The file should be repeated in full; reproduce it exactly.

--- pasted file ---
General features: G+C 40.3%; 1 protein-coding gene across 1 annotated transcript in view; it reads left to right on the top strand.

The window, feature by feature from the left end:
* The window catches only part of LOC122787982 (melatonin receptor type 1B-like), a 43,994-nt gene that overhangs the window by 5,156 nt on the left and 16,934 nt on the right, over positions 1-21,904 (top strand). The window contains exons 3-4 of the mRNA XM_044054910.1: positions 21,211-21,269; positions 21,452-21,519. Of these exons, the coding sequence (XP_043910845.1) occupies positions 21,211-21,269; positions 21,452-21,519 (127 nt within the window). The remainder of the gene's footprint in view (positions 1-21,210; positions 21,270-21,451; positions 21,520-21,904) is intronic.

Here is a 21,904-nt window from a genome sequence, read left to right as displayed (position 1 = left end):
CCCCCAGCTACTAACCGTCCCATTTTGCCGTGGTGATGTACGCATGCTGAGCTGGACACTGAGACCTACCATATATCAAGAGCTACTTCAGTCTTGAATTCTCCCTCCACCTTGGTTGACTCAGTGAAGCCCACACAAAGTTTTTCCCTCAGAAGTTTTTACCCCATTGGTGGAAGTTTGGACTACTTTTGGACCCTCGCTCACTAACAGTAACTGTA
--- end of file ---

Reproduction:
General features: G+C 40.3%; 1 protein-coding gene across 1 annotated transcript in view; it reads left to right on the top strand.

The window, feature by feature from the left end:
* The window catches only part of LOC122787982 (melatonin receptor type 1B-like), a 43,994-nt gene that overhangs the window by 5,156 nt on the left and 16,934 nt on the right, over positions 1-21,904 (top strand). The window contains exons 3-4 of the mRNA XM_044054910.1: positions 21,211-21,269; positions 21,452-21,519. Of these exons, the coding sequence (XP_043910845.1) occupies positions 21,211-21,269; positions 21,452-21,519 (127 nt within the window). The remainder of the gene's footprint in view (positions 1-21,210; positions 21,270-21,451; positions 21,520-21,904) is intronic.

Here is a 21,904-nt window from a genome sequence, read left to right as displayed (position 1 = left end):
CCCCCAGCTACTAACCGTCCCATTTTGCCGTGGTGATGTACGCATGCTGAGCTGGACACTGAGACCTACCATATATCAAGAGCTACTTCAGTCTTGAATTCTCCCTCCACCTTGGTTGACTCAGTGAAGCCCACACAAAGTTTTTCCCTCAGAAGTTTTTACCCCATTGGTGGAAGTTTGGACTACTTTTGGACCCTCGCTCACTAACAGTAACTGTA